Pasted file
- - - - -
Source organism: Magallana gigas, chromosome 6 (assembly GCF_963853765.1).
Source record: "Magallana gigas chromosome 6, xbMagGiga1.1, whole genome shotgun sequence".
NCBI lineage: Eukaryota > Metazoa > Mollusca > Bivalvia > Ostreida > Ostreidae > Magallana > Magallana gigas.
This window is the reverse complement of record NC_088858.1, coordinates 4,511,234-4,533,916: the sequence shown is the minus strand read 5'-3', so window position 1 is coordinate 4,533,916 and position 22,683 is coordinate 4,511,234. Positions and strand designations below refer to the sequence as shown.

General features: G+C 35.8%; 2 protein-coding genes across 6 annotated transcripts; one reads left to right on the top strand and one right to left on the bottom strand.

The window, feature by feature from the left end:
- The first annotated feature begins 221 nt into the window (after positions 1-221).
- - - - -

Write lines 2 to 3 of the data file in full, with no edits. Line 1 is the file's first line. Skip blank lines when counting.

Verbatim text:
Source record: "Magallana gigas chromosome 6, xbMagGiga1.1, whole genome shotgun sequence".
NCBI lineage: Eukaryota > Metazoa > Mollusca > Bivalvia > Ostreida > Ostreidae > Magallana > Magallana gigas.